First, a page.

With an 11, 9, and 8 year old, you’d think that we would be over talking about and identifying emotions over here, but we’re not.
In fact, after watching the Disney*Pixar film, Inside Out with my family this summer–and getting a sneak peek of the movie at the Disney Social Media Moms Conference–I realized that as we move swiftly toward the teen years, understanding and talking about emotions is more important than ever.
So I created this cute little Inside Out Mini-Book and card game.
It features the five characters from Inside Out with some space to add some new ones. No, you guys, I’m not asking you to invent new characters for the movie.
Rather, I’m talking about adding other faces for emotions that weren’t included in the movie–emotions that your kids are experiencing.
It’s all about using the movie as a teaching tool. Let’s not just watch the movie and be done with it.
Let’s watch it with our kids and use it as a continued, constant anchor for conversations about emotions.
Here’s the skinny. . .
Talk With Kids About Emotions–‘Inside Out’ Mini Book and Card Game:
I’ve shared in the past how important it is to talk with kids about their emotions because when kids can pinpoint how they’re feeling–and share it with their parents–precious time and energy is spared.
And we, as parents, can better support our little loves.
However, identifying emotions is a lot easier for some kids than others–which is no surprise for any parent reading this, I’m sure. Identifying emotions is sometimes difficult for adults, too, right?
So here’s what we’re doing–
1. First of all, we watched Inside Out.
If you haven’t heard, Inside Out is kind of an interesting, unusual movie. It takes place in the ‘command center’ of 11-year-old Riley’s mind. Rile deals with all of the things that most tweens deal with on top of a big move from her home in the midwest to San Francisco.
With each step and decision, Riley’s emotions–Joy, Sadness, Fear, Anger, and Disgust–play important roles. It’s so unique, it’s unbelievable. We loved this movie, and not just because we have an 11-year-old girl under our roof. This movie rocks.
Check out the trailer below, or head to the theater if you haven’t already seen it.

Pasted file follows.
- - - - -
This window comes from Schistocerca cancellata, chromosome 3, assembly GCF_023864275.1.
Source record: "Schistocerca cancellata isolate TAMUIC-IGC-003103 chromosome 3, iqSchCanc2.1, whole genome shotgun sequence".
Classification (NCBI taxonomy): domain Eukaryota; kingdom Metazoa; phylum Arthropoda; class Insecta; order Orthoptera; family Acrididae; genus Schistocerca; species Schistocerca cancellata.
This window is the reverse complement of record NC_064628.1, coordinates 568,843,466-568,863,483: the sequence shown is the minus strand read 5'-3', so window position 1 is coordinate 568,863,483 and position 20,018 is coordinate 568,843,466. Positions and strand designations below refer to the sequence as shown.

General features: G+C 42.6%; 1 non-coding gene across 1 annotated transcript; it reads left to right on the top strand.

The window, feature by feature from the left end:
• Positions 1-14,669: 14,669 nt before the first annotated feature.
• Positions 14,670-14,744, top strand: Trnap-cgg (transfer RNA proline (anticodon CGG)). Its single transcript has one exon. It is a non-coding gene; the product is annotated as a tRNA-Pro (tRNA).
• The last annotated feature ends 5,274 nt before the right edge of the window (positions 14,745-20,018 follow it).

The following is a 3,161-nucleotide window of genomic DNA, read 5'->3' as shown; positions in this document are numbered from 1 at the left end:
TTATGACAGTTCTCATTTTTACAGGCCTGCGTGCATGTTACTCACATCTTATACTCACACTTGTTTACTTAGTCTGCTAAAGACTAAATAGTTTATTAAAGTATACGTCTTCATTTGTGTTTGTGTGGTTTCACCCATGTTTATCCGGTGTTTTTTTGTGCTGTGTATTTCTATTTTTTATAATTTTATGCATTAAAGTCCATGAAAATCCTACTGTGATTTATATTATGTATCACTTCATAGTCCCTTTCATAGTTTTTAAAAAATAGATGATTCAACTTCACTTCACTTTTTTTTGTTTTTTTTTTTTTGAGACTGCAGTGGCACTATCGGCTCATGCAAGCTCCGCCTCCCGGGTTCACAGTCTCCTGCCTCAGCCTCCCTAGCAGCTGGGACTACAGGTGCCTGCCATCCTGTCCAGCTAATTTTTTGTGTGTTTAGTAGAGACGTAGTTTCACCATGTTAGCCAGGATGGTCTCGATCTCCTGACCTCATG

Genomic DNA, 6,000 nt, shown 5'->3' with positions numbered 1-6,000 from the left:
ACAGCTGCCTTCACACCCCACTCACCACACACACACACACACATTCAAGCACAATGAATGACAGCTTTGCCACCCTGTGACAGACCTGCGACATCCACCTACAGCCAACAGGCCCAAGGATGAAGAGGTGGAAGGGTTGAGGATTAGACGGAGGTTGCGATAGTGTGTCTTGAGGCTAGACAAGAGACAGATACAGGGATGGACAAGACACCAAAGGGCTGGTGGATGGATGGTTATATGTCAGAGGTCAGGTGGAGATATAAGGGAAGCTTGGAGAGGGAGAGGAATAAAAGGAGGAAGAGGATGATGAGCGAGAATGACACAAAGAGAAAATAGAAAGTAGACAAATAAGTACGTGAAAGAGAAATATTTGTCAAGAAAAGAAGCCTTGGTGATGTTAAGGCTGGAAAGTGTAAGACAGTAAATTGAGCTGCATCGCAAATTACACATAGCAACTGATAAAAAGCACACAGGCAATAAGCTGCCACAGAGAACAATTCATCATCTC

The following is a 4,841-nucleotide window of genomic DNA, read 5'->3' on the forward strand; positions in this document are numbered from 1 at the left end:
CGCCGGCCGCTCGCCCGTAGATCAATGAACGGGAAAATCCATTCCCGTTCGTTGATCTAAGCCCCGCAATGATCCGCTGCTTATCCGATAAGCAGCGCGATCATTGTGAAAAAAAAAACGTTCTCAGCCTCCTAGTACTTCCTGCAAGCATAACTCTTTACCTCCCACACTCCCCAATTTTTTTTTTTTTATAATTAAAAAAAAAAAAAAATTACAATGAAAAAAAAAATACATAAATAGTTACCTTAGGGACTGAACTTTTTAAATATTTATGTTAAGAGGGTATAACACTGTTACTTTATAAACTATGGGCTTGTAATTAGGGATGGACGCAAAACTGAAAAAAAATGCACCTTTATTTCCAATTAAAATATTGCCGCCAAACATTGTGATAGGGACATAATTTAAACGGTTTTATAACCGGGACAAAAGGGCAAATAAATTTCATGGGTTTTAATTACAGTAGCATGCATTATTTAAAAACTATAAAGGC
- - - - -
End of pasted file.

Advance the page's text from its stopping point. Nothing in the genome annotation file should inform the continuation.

- Check out a ton of Inside Out trailers over at Fandango: Inside Out trailers
- Check out all of the Inside Out goodies, like interviews, resources, and more
2. We created the Inside Out Mini-Book.
The mini-book isn’t something we’ve taken out every single day and read through; it’s not like that.
It’s really just a little, quick flip book with each character–Joy, Sadness, Fear, Anger, and Disgust–each on a page. I kept it small because my kids love tiny things and because I want it to be small enough to fit in my purse, a backpack, or a desk drawer.
I also left a few pages blank aside from an open circle. Here, I figured we could draw in faces of emotions that we want to include.
You can download the Inside Out Mini-Book here: mini emotion cards _ teachmama.com
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And the cool thing is that if you’re not into the Inside Out Mini-Book, then you can totally print out the cards and play Inside Out Memory with them instead.
Just print out the pages on cardstock so you can’t see through them and play.
And a great way to use what you’ve seen in a top-notch movie for continued learning at home.
It doesn’t matter what you play or how you play it. Just keep the cards–or book–out and the conversation flowing.
3. We will continue the conversation.
Really, emotions are something to talk about continually with kids. And it’s important to stress that no emotions are wrong–that it’s okay to feel sad one day and joyful the next, that it’s normal to feel angry one minute and fearful another.
It’s about learning how to deal with those emotions when they arrive on the scene that’s the hard part.
The cool thing is that the producers of Inside Out really, truly put so much more time, effort, and energy into developing this movie than you’ll ever know.
At the Disney Social Media Moms Conference, we had the chance to hear first-hand from the producer about how much time they put into its development.
Did you know that the whole movie began because of the changes that writer Pete Docter noticed in his own 11-year old daughter? Really. He wanted to figure out what was going on in her brain and what sparked the changes he was noticing.
Check out the photos below of producer Jonas Rivera explaining the background of Inside Out:
. . . and here he talks about the development and creation of characters:
It’s a movie well worth seeing, friends. But even more than that, it’s worth using as a continued opportunity to chat with our kids about emotions!
- Check out all of the Inside Out resources on Fandango Family
- Follow INSIDE OUT on Twitter
- Follow INSIDE OUT on Instagram
- Follow INSIDE OUT on Pinterest
Want a few more fun ways to talk to kids about emotions?
Check out a few other posts that may help you develop strong and healthy habits for your family:
- wait time
- my day, your day
- frozen peas
- kids who rock the kitchen
- kids who rock the laundry
- rest time
- gem jars
- arm circles
- noticing kids
- homework routine
fyi: I am proud to be a part of the Fandango Family Digital Network and will share a movie-related post quarterly. Parents, check out the deets on Cinderella, including information about the cast and crew, from our friends at Fandango. Share your #fandangofamily moments for others to see, or check out the Fandango Family Facebook page for fun posts and contests.
I am proud to work with Disney as well. All of the Cinderella images are courtesy of Disney. Thank you!